FWTW, you want to know what Hamas said about this, there's a paraphrased report in which they say that they are ready to release the foreign, non-Israeli hostages, which were "swept up in the fighting" but that "conditions have to be right", not amidst Israeli round-the-clock bombings.

NBC has it as:

Hamas is willing to allow the unconditional release of foreign nationals kidnapped during its Oct. 7 attack on Israel, a spokesman for the militant group said today.

Abu Abetta said in a video that Hamas did not verify their identities during the capture, but have since recognized them as foreign nationals and is treating them as guests.

Hamas is treating Israelis being held captive as parties to the conflict.

There's a longer video that goes with that though, which also says that Hamas only promised to release foreigners when "field conditions are right".


The point of terrorism is to create generalized fear; such fear is leverage against the targeted state. Offering to release citizens of neutral states would be a reasonable action that would generate good will, sure, but appearing as reasonable and good-natured would only serve to reduce generalized fear. That is precisely what terrorists do not want. Holding citizens of neutral states creates fear and anxiety in those states, which will turn around and put pressure on the target state to somehow resolve the issue.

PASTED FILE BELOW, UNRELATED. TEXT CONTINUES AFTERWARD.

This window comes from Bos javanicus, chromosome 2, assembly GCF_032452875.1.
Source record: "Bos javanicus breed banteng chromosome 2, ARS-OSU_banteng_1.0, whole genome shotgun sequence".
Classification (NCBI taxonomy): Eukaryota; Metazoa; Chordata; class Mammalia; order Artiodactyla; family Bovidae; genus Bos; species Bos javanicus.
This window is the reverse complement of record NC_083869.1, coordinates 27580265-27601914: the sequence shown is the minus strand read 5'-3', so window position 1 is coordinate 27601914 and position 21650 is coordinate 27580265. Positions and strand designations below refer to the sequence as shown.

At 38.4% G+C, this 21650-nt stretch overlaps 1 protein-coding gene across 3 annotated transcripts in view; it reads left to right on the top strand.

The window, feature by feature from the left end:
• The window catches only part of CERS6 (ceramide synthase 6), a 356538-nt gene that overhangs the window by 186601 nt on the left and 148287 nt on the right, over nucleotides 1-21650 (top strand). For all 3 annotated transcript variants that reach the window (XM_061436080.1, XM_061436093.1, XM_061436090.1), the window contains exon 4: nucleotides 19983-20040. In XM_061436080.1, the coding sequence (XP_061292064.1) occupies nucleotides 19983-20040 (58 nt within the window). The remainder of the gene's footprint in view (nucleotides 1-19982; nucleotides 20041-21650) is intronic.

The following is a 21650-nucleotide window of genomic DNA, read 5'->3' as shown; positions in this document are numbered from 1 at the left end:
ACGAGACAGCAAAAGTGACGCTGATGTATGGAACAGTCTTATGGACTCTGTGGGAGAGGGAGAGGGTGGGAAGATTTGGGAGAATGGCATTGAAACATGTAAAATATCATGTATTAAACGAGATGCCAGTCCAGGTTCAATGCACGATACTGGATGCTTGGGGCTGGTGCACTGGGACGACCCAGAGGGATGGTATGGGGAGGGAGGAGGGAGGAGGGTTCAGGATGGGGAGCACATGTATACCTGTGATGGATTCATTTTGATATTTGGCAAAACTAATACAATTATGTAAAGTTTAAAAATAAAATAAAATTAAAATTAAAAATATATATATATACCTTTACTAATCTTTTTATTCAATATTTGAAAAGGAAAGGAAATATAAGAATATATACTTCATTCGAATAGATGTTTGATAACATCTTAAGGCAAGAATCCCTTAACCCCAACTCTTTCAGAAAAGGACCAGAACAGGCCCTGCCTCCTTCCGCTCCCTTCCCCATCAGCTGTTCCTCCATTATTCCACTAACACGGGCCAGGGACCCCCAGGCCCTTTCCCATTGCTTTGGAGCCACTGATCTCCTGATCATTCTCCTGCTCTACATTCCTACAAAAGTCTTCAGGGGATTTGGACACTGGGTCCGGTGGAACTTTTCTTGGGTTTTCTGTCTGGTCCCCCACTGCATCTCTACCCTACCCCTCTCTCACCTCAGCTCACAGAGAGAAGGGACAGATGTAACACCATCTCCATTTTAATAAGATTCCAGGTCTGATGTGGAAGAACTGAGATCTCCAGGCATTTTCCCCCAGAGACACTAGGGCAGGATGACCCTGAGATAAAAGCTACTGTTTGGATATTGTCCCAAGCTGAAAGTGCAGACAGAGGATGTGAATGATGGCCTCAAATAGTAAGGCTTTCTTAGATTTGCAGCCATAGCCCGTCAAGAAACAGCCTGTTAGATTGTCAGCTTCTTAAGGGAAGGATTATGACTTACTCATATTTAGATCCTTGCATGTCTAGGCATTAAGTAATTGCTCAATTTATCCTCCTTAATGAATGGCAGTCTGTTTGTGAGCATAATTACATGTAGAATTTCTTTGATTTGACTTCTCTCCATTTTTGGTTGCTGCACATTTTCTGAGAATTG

Terrorism is a bit like that old apocryphal adage about going to prison: if you're not big or tough or connected then you have to convince everyone you're bat-sh!t crazy, and get what passes for respect that way. This is Hamas' bat-sh!t crazy moment, where they're demonstrating they have no limits unless they get what they want, where what they want is respect. Don't expect them to take the reasoning high-road.

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    @user103496 How would you describe them (taking into account mass bombing of civilians, indiscriminative killing of everything that moves, capturing hostages, killing civilians while the sleep)? An insane lunatic who kills people might think he is a savior of civilization, but it does not mean he is. Anyway, would be waiting for your description. Oct 11, 2023 at 7:49
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    @user103496 Are you saying indiscriminate killing of hundreds of Israeli and Jewish civilians isn't "bat-sh!t crazy" but killing one a Thai worker is? Oct 11, 2023 at 9:15